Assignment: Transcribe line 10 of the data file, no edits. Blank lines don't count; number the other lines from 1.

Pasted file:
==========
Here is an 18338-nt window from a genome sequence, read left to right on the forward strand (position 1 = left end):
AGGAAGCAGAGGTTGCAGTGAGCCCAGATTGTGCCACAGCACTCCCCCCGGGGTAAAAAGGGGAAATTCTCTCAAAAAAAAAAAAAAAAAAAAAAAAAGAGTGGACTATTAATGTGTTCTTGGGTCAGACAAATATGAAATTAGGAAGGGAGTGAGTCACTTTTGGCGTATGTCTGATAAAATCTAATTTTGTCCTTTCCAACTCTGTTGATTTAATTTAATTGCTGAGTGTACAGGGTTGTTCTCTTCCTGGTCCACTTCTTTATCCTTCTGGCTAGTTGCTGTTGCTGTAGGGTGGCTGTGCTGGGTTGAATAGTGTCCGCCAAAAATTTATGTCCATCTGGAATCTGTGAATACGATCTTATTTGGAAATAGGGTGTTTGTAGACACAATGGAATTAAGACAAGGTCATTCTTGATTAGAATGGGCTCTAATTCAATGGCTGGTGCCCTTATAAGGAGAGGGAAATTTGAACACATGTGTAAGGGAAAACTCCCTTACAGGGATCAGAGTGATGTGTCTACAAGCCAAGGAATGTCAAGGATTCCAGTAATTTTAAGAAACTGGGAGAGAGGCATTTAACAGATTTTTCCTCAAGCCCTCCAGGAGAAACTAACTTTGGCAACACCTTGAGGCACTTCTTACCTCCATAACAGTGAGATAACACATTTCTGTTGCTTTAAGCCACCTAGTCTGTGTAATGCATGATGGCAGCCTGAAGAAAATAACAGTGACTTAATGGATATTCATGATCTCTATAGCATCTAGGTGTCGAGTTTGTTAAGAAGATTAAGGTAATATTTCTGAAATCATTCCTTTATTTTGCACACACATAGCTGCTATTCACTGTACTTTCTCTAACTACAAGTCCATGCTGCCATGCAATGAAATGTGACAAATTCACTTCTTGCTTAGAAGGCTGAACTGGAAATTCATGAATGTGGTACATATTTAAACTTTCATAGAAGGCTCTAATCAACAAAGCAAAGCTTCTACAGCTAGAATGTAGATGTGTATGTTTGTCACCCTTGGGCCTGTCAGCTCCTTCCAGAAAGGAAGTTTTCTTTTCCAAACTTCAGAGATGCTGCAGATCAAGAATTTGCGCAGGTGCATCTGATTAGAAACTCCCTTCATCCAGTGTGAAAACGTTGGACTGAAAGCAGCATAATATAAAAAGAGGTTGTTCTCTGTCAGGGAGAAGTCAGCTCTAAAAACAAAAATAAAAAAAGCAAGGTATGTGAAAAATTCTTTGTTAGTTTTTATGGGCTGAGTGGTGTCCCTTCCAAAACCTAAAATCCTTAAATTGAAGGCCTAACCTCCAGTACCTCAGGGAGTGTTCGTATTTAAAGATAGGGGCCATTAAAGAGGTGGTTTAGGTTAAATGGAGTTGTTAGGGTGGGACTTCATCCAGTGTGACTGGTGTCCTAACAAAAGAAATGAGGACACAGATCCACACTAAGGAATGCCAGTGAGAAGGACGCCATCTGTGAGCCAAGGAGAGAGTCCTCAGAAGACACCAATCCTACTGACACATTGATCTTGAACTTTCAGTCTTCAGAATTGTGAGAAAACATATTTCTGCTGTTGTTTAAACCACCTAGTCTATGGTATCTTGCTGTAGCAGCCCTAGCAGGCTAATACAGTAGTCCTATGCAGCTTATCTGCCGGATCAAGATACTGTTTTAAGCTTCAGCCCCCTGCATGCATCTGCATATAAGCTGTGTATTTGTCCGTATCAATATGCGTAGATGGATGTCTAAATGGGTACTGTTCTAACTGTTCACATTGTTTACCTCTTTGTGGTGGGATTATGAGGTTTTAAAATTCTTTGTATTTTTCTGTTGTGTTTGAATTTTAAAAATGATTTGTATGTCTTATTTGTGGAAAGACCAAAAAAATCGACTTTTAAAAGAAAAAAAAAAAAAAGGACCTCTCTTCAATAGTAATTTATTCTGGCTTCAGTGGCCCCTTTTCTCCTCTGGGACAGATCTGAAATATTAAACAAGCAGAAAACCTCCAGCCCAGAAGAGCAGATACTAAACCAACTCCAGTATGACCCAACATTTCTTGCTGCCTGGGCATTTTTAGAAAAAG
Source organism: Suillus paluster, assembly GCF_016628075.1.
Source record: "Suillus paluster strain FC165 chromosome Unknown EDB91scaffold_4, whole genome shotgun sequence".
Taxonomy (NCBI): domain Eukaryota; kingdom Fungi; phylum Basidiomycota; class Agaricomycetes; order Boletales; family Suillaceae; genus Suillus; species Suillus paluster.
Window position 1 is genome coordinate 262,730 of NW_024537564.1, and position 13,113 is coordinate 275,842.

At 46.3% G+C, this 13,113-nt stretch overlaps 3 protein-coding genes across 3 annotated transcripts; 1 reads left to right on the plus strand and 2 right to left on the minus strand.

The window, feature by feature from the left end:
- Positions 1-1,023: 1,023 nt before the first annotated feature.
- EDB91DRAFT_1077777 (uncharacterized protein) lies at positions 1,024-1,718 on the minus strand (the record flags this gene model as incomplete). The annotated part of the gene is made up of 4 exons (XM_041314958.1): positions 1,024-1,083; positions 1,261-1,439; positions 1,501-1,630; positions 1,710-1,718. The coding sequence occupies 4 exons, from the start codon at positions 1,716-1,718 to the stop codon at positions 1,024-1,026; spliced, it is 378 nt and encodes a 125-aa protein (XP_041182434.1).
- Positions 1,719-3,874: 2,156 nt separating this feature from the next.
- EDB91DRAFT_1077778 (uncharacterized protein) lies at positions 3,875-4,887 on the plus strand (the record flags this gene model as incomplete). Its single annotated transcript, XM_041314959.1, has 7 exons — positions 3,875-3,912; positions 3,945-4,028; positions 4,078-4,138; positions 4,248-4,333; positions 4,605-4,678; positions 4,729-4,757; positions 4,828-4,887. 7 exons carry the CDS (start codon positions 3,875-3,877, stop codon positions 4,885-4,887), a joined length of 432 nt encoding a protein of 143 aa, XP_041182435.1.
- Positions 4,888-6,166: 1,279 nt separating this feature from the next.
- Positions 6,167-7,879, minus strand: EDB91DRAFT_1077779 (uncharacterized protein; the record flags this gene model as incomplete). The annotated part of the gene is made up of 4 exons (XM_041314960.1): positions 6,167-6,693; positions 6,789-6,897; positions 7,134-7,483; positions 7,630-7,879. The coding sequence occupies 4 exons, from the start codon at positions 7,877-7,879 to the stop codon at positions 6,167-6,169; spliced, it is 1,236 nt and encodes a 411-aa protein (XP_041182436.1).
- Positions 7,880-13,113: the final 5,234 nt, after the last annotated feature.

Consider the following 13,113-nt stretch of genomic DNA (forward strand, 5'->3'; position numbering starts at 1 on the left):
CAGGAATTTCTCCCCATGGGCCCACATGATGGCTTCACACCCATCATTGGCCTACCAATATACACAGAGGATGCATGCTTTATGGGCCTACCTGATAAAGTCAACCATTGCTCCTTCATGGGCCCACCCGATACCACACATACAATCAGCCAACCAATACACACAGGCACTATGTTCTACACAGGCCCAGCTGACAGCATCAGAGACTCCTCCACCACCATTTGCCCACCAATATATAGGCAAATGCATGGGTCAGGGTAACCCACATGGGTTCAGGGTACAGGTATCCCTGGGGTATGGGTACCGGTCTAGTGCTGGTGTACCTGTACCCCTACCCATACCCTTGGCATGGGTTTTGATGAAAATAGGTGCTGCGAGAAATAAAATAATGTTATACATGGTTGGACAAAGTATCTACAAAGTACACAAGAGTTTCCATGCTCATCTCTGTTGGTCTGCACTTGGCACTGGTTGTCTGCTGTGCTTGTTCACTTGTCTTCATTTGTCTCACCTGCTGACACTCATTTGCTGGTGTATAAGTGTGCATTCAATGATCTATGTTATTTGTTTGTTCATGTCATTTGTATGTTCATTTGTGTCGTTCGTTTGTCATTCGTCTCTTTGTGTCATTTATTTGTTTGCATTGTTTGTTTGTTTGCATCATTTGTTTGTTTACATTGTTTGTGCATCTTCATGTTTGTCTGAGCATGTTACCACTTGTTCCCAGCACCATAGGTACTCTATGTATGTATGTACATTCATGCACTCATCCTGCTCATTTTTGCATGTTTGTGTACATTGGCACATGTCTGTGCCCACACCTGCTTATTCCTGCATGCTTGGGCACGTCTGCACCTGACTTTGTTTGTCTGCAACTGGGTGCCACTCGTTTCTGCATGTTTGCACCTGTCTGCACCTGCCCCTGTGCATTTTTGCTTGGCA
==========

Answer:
- EDB91DRAFT_1077777 (uncharacterized protein) lies at positions 1,024-1,718 on the minus strand (the record flags this gene model as incomplete). The annotated part of the gene is made up of 4 exons (XM_041314958.1): positions 1,024-1,083; positions 1,261-1,439; positions 1,501-1,630; positions 1,710-1,718. The coding sequence occupies 4 exons, from the start codon at positions 1,716-1,718 to the stop codon at positions 1,024-1,026; spliced, it is 378 nt and encodes a 125-aa protein (XP_041182434.1).